But that isn’t the same thing, I think, as being stuck in a scene. Most of the time my writer’s block has been because I’m making an intuitive error in the story. Once I backtrack and identify it, things flow a little better. I find that if I let the characters be the block disappears. While writing the sequel, I was absolutely stumped for a while, both out of fear of a deadline (and not writing was certainly not helping that) and because I knew what I wanted to happen at the end. Once I eliminated my favorite chapter at the end of the book, things smoothed out. I couldn’t write toward that scene, so I couldn’t write at all.
What is your outlining process? Are you a pantser/plotter or something in between?
This always feels like a trick question to me. I think that writers are all plotters AND pantsers. It’s just when you implement order.
I’m a discovery writer. I don’t understand how people can write to outlines. Last year I tried my hand at a solid outline. After all, I had to finish a story for an anthology, and I had a timeline. Five months and four discarded outlines later—lovely in their characters, themes, and plots—I gave up and let the characters take over. It was the hardest story I had ever written to that point. I didn’t learn, though, and fought Recorder’s sequel for six months, trying to force it to behave. Finally, I let go, and it has been easier ever since.
Now, I do know roughly where I’m going, and I find that if I write notes on the day in the morning, in the evening, after mulling it over, I can write much more quickly.
Moral of the story: Everyone is different, and there is not a “right” way to write. Go with the strengths God gave you.
Best advice for someone who is just starting out.
First: Write, read, write some more.
A writer will improve with practice, just like a pianist gets better with practice. Then go to the library. Borrow (and read) books on crafting, read blogs, find a solid crit group who understand true constructive criticism, write more.
Another important thing is to be kind to yourself as you learn because writing is an incredible balancing act. Character, setting, plot, theme. Action, reaction, recovery. Positive, negative, and flat arcs. There is so much to balance and learn that you need to be patient.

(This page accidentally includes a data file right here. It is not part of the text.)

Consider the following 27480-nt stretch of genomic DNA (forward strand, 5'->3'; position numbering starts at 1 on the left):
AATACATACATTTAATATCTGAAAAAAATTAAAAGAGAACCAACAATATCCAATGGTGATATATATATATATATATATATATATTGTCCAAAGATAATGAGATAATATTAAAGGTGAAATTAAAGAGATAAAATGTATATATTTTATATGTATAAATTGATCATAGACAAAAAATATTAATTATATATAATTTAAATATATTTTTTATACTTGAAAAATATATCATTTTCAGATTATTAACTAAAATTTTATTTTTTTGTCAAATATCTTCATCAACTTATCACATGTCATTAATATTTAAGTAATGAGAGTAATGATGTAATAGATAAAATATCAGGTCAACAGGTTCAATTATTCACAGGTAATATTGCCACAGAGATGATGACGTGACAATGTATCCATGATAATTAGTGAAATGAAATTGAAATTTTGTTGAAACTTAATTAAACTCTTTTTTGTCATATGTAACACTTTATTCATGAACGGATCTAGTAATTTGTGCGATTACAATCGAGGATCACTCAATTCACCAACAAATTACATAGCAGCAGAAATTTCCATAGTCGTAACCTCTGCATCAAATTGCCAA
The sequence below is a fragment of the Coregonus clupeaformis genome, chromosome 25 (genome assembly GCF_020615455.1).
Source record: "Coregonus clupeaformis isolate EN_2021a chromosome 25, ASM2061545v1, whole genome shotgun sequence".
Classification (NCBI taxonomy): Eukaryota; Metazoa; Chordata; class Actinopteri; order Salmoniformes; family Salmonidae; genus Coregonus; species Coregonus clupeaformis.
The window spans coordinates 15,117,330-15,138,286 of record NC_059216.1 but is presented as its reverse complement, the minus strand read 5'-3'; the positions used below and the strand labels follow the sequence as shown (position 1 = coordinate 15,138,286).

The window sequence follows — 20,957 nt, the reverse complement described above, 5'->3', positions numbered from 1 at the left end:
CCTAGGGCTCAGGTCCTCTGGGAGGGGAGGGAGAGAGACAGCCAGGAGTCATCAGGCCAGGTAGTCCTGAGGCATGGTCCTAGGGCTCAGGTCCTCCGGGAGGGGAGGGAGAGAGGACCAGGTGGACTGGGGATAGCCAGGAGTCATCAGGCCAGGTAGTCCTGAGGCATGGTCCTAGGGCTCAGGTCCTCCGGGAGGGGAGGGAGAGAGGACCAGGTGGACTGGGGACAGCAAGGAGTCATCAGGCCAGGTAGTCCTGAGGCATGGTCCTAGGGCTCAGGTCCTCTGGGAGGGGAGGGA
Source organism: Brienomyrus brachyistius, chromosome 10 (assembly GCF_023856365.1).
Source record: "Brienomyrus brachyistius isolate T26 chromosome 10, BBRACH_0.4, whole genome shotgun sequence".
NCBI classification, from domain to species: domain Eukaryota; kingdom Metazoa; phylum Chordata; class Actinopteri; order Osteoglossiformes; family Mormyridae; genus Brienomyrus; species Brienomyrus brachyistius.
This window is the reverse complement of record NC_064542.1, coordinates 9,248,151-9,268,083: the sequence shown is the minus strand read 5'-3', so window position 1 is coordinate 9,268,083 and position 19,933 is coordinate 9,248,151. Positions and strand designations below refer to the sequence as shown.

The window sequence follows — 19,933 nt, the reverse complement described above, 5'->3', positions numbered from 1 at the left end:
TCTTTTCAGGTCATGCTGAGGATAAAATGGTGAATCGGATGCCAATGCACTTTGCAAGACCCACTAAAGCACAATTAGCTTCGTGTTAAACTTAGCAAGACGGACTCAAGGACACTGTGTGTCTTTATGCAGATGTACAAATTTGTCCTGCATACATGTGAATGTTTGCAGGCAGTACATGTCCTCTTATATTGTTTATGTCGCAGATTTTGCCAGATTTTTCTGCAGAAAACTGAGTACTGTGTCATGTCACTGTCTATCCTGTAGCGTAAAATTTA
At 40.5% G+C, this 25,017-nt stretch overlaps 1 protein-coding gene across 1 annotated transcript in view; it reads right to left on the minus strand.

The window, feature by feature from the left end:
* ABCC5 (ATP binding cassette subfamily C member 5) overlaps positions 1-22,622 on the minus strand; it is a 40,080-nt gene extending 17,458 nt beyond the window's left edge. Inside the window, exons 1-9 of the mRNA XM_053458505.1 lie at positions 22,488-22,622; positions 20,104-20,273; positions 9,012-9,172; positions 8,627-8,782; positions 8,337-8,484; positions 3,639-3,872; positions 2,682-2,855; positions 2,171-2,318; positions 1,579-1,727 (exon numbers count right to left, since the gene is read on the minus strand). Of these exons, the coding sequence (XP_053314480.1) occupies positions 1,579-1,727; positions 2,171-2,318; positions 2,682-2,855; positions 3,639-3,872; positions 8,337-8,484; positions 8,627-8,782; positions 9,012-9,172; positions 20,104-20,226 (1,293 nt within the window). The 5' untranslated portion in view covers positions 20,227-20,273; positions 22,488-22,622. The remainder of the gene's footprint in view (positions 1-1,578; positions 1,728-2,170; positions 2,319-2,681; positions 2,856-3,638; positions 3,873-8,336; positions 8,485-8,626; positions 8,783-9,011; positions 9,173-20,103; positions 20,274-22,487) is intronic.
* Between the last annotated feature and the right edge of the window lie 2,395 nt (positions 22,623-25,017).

Writing is a long game.
What is your favorite thing to binge-watch: The Mandolorian or Pride and Prejudice (The A&E/BBC version, of course!) or the tenth and eleventh Doctor
What are you currently reading: Gentle and Lowly; The Cricket in Times Square (reading this aloud to my youngest!); finishing Morgan L. Busse’s Mark of the Raven, and planning on reading Robin W. Pearson’s ’Til I Want No More next.
What is your favorite song: varies depending on my mood, to be honest. Something on my Shadows playlist?
What is your favorite specialty coffee/tea drink: breve latte—creamy coffee goodness!
Enter to win a signed limited-edition hardcover of Recorder.*
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More about Recorder:
The Consortium is All. But Recorder Can No Longer Obey.
Recorder has no family, no friends, and no name. Donated to the Consortium before birth, her sole purpose is to maintain and verify the records. A neural implant and drone ensure compliance, punishing for displays of bias.
Suddenly cut off from controlling technology, Recorder tastes what it means to be human. But if the Consortium discovers her feelings, everyone she knows will be in danger.
With no name, no resources, and only an infinitesimal possibility of escape, Recorder’s time is running out.
Connect with Cathy McCrumb